Thursday, March 26, 2015

Franchising: the curious case of WT's Cornetto Trilogy

- A look at what we mean by franchising, with examples from Working Title
- The concept of hybridity, and why producers and distributors combine genres
- The example of the Corentto Trilogy (for both hybridity and franchising): the budgets, box office, trailers + links for each
- Analysis of how these might reflect WT's production strategies:
-  strong long-term creative relationships
- emphasis on popular genres; hybridity
- 15-ratings
- franchising
- intertextual references (postmodernism) 
- star strategy
- narrow representation of Britain?
- enviable international distribution ... lost?
- closing WT2: whither the WT low-budget films? 

Franchising, alongside the tentpole strategy (itself rendering four quadrant audience targeting virtually mandatory for would-be blockbusters), has become a predominant model for film producers, one encouraged by distributors looking for easy-to-market titles with built-in recognition and existing audiences, and exhibitors looking to reduce the element of gambling involved in selecting titles for their busy multiplexes.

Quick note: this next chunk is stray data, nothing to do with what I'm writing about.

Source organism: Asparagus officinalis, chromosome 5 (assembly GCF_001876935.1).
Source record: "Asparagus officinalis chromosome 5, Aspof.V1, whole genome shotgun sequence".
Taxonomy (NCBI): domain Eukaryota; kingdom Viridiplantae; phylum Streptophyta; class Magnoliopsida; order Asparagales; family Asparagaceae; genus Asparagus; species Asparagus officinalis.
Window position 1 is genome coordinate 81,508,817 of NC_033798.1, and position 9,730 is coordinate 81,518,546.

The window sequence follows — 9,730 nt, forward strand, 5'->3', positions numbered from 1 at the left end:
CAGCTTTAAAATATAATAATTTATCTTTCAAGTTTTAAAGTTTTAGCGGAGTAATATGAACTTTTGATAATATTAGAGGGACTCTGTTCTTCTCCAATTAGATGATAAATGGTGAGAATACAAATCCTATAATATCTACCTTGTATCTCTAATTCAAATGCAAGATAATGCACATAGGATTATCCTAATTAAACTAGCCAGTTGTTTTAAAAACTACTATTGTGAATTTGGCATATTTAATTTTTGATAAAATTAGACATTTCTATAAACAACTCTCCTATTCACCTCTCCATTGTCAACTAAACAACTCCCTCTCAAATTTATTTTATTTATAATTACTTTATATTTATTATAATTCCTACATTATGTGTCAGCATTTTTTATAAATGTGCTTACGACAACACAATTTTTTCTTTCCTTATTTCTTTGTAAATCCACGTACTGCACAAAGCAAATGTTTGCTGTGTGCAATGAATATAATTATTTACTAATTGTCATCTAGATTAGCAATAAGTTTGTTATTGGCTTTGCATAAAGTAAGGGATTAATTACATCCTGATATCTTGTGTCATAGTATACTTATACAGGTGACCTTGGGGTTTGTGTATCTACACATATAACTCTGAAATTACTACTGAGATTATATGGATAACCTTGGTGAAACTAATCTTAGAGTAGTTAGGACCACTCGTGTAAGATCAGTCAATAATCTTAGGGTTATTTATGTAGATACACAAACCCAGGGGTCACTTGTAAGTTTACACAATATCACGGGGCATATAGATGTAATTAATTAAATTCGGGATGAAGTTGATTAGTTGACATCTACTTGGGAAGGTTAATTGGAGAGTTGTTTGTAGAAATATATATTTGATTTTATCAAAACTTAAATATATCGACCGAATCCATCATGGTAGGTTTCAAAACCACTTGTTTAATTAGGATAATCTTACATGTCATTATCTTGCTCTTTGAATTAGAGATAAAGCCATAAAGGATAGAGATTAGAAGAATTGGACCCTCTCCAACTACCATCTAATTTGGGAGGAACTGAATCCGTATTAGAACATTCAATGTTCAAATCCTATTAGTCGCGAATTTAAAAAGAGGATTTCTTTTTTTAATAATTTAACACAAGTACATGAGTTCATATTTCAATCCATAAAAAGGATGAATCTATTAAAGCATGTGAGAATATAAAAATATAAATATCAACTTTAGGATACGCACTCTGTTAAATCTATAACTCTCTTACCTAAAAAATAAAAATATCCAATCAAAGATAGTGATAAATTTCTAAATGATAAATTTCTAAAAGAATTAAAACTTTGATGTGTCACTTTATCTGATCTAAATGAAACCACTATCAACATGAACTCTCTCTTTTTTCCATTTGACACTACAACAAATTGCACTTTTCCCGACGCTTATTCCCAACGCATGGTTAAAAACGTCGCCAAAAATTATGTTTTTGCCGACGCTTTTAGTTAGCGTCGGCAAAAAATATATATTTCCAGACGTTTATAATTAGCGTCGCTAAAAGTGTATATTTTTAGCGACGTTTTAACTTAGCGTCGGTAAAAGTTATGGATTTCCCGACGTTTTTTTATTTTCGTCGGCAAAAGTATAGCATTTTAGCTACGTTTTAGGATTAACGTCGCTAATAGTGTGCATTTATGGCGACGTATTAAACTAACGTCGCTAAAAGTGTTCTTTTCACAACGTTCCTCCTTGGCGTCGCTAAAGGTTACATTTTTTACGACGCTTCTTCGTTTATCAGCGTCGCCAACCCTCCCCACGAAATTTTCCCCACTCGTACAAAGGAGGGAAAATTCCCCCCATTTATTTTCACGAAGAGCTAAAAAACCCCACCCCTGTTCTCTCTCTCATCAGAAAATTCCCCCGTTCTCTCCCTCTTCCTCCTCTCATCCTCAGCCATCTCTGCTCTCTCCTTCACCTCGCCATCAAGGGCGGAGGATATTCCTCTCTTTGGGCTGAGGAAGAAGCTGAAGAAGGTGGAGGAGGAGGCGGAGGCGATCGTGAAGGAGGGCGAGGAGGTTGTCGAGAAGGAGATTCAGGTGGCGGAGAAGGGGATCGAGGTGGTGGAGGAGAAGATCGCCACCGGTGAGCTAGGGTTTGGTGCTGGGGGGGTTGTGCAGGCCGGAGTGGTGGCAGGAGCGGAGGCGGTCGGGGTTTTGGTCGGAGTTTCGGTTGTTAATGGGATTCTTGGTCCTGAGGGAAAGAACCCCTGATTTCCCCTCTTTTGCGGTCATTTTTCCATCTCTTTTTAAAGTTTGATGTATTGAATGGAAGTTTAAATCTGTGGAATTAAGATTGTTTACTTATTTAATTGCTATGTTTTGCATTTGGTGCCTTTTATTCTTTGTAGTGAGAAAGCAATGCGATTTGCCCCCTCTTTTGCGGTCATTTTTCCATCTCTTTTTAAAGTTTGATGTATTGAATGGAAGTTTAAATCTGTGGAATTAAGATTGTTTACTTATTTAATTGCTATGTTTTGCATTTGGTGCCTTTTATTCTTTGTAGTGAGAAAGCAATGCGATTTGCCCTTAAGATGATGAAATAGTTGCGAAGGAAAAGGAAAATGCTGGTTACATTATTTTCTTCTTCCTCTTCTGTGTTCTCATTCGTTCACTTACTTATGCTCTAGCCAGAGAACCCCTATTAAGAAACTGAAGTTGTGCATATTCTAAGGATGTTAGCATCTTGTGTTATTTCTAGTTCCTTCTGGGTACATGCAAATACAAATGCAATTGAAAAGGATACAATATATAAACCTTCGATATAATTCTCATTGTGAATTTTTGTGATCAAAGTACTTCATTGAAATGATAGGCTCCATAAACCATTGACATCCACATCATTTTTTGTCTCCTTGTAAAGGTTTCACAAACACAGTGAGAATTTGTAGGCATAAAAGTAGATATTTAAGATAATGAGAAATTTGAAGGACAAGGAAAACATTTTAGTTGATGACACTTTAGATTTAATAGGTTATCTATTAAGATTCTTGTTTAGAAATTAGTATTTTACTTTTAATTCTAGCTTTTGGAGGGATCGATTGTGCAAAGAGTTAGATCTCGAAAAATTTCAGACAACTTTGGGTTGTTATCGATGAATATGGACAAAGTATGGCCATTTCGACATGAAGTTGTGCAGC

This post will consider the Cornetto Trilogy...
The big story for the past decade, building on the Michael Bay template of CGI spectaculars, with narrative of secondary concern, has been the seemingly endless line of Marvel and DC Comics superhero comic book adaptations, with 2013 no exception and no sign of any let up in this flow. There are some who loudly decry this trend (eg), notably Alan Moore. If not these then other sci-fi/fantasy epics, from Lord of the Rings to Harry Potter and now The Hunger Games and The Hobbit, alongside animated titles such as Shrek, Toy Story and Monsters Inc, have formed the cinema diet for the bulk of the movie audience, with some horror, comedy and rom-com hits breaking through and an occasional straight or period/costume drama. Split sequels with single book adaptations running to two films is another growing trend.